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July Reading
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Here's my list of books read during July. I find it interesting to summarize the books. It forces me to contemplate what I've read a bit more deeply.

You Live Once -- John D. MacDonald (1952)
You wake up to find the woman you were with the night before strangled to death in your closet. Now what? Hint. Don't sneak the body into the trunk of your car and dump it in the woods. Vagabond, corporate executive Clinton Sewell puts himself in a desperate situation and the only way out is through a swamp of small town secrets, infidelities and old money. The outcome struck me as bit obvious but still hard to believe. Along the way, though, it was vintage MacDonald, including both his overripe descriptions of the male/female relationship and his sharp observations of corporate life.

Anansi Boys -- Neal Gaiman (2005)
"Fat Charlie" Nancy, a perfectly normal young man with a perfectly normal life, discovers that his recently deceased father was more than just an embarassing eccentric -- he was a spider god, the West African trickster Anansi. Fat Charlie also learns he has a brother, Spider, who is a bit of a god himself. When Spider comes to visit, Fat Charlie's normal life is soon in ruins. Charlie's attempts to regain normalcy send him careening through wildly unpredicatble and fantastic adventures. The book is a hilarious mixture of myths and the mundane. Gaiman's brilliant style maximizes the humor.

The Reader -- Bernard Schlink (1995)
This is a story about a fifteen-year old's affair with a much older woman and the effect it has on his life. It is also a story about post WW II Germany. I don't want to say more. The back cover, which I wisely didn't read until I had finished, reveals the plot right up to the middle! Not that the plot is the most important element here. This is a simply and elegantly written book, one that leaves the reader with a variety of questions to ponder. Much is left unsaid, much remains uncertain. The first person narrator has his own, appealing interpretation of events, but I am not so sure that interpretation is totally accurate.

The Apple that Astonished Paris -- Billy Collins (2006)
I hate country music, except for Hank Williams (and Hank Williams III actuallly) and I hate poetry, except for Billy Collins. His poems strike me as a quirkly little essays. One poem is from the point of view of the vanishing point. Another ends up contemplating the very last word in Anna Karenine, yet another speculates abot the "blue" out of which bolts come. He seems to have an endless capacity for seeing the world from angles I can't believe I never thought of because they seem so perfect once he's pointed them out.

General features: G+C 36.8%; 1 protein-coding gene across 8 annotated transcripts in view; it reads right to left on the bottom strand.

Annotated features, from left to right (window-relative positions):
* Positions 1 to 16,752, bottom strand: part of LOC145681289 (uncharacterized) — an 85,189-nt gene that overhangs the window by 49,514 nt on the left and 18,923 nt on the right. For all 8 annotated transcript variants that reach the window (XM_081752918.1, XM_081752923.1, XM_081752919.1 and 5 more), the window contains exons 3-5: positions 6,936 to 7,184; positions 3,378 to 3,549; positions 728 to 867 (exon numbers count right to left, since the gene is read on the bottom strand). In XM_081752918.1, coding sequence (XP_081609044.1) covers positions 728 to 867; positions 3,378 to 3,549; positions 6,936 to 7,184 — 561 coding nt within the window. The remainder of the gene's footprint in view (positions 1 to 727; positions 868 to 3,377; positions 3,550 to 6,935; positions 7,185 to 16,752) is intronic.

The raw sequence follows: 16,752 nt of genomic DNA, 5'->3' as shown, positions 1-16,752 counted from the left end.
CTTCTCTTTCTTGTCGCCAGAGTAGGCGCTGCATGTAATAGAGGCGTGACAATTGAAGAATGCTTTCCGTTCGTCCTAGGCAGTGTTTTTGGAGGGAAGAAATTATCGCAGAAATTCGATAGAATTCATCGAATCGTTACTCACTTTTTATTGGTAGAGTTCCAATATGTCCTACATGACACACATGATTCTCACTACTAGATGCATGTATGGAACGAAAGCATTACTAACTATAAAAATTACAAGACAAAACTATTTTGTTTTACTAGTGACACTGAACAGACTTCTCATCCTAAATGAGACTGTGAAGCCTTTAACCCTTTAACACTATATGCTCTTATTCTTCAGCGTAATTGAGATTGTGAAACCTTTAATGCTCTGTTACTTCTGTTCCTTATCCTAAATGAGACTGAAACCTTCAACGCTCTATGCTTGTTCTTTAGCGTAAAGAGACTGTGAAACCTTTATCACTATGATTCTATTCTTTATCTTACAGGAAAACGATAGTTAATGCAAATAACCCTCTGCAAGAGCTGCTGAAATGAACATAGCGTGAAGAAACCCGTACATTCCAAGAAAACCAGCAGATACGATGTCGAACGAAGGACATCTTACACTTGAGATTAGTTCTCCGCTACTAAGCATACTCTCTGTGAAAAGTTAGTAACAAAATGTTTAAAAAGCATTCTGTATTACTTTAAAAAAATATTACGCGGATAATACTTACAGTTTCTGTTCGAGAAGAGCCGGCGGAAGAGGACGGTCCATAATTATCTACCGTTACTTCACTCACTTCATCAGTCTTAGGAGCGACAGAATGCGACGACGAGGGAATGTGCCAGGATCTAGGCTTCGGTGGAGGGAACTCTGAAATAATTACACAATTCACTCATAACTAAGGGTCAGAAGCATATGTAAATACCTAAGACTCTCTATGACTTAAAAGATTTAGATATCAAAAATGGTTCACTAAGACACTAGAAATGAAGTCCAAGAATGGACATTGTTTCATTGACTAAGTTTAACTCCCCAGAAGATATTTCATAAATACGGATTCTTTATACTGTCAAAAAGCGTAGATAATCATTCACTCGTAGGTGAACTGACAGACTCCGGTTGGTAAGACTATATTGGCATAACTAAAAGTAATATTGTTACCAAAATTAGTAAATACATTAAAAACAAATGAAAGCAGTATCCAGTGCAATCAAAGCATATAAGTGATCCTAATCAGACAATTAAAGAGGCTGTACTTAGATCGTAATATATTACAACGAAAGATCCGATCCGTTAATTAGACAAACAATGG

The Road -- Corrmac McCarthy (2007)
An unnamed boy and his father trek across a post-apocalyptic world, trying to survive until they reach the coast. Nothing is left but ruins and ashes. The only living things are humans, reduced to a state lower than beasts. I found the book compulsive reading, though I am not sure why. It's pretty obvious that there are no happy endings in a dead world, populated by people seeking to cannibalize each other. Whene I read about politics and business, it seems to me that we are getting umcomfortably close to the world of McCarthy's Road..

Byzantine Magic --ed. Henry MaGuire (1995)
This collection of papers from a Dumbarton Oakes colloquium dealing with various aspects of Byzantine magic sounds in places like a page from H.P.Lovecraft. For example the ancient history of Choniates which refers to "the notebook of Chloros which was filled with all manner of impiety including incantations, chants, and names of demons”" and "the foul books of Phouduoulis". The authors trot out for inspection an endless variety of amulets, divinations, incantations, and other magical mummery. But the question they return to repeatedly is where does one draw the line been magic and religion? When is a cross used in an Orthodox manner and when is it used an instrument of forbidden magic? What is the practical difference between summoning a Saint and summoning a demon? It would appear that to most Byzantines the distinctions were hazy indeed.

The Butcher's Boy -- Thomas Perry (1984)
The eponymous hitman of this non-stop action book, races back and forth across the United States, keeping one step ahead of the mob and about a mile ahead of a plodding Justice Department team. He needs to stay alive while he figures out who wants him killed. He's a genius at survival, luckily for him because in the almost surreally treacherous world depicted by Perry, crime bosses know everthing and have henchmen everywhere. I admit I was rooting for the Butcher's Boy even after he killed a perfectly innocent man within the first couple pages.

Stephen Hawking: Quest for a Theory of Everything -- Kitty Ferguson (1991)
I'm not sure it was a good idea to read this biography from 1991. A lot has happened in physics and Stephen Hawking's life in the past 20 years. How reliable is the book today? Still, it was interesting insofar as it placed Hawking's cosmological work in the context of his life. While he was trying to solve the mysteries of the universe he was also coping with school, jobs, and family responsibilites as we all do.

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